In the gaming world, perseverance, problem solving, and creativity are the keys to success.
Players start out expecting to struggle and make mistakes, eagerly replaying levels and pushing through barriers to make headway.
According to Stanford professor of mathematics education Jo Boaler, making mistakes is actually “the most useful thing they can be doing.” Why then, do kids approach mistakes in math differently?
Math instructional practices that value speed and memorization do not honor the time and interaction with topics that students need in order to construct meaning.
What’s more, traditional math feedback—presented to students as a letter grade or percent correct—signals the end of learning.
Grades don’t invite learners of all ability levels to revise missed problems to improve understanding.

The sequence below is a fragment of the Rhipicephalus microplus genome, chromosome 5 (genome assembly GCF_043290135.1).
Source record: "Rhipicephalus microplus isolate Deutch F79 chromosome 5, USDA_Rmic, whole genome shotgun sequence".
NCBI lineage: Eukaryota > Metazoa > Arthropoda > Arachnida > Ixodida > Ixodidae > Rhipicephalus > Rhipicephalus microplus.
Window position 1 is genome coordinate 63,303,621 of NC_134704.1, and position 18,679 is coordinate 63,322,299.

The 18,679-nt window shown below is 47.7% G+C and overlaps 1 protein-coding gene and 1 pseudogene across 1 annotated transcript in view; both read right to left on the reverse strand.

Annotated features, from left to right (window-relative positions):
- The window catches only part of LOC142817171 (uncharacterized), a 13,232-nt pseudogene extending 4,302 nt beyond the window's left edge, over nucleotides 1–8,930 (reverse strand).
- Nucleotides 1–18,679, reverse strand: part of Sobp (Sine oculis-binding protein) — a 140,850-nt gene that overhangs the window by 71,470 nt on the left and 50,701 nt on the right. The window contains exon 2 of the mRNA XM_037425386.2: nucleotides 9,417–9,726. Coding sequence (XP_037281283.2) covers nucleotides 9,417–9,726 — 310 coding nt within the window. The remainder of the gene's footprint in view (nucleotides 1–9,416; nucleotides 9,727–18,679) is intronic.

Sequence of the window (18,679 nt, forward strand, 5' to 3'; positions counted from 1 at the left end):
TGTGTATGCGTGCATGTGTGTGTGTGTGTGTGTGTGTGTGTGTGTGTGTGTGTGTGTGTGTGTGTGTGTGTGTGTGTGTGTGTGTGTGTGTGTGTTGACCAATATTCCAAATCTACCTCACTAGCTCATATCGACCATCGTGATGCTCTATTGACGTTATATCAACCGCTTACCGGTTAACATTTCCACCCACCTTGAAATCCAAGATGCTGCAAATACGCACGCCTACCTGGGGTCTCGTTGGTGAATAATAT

Here are three ways that GBL encourages growth mindset, plus ten games to get you started with your own students.
As achievement gaps have widened and class sizes have grown in the last two decades, schools have responded by grouping students by ability level in order to making teaching more manageable.
With Mangahigh’s Prodigi game, for example, teachers are able to challenge and remediate students’ learning as needed—all in the same class period.Mistakes are big red X’s on a paper, not an invitation to try again.Games, on the other hand, provide scaffolds as well as training areas where players can practice skills when they get stuck on a certain level. Math games activate prior knowledge before presenting the learning objective.The GBL platform continuously delivers differentiated content, scaffolds, and extensions to students based on their current levels of understanding, allowing teachers to focus precious class time on guiding learning.Students eagerly complete as many game levels as possible, flexing their growth mindset muscles as they embrace new academic challenges.